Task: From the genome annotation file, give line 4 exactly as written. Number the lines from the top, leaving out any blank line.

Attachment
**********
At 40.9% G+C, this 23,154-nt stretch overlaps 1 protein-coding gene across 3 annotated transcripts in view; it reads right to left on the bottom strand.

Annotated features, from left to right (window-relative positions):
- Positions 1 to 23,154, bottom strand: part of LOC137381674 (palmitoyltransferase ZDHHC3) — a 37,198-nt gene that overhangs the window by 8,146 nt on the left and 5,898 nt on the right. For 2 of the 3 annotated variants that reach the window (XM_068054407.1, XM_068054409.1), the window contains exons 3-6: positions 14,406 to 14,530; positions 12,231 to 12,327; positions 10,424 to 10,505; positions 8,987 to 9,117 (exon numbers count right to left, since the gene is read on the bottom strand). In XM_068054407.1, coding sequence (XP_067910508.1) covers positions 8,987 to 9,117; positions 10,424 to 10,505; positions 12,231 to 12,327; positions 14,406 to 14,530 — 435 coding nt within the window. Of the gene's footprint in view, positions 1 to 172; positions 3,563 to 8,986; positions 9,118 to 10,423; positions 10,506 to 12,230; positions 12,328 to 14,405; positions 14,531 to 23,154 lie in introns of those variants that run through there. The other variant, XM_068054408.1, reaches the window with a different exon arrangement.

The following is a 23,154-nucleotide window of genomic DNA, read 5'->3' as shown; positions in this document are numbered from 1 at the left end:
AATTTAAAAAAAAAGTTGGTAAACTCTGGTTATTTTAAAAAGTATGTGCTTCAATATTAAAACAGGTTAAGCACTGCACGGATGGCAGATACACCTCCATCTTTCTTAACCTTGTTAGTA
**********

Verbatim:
The following is a 23,154-nucleotide window of genomic DNA, read 5'->3' as shown; positions in this document are numbered from 1 at the left end: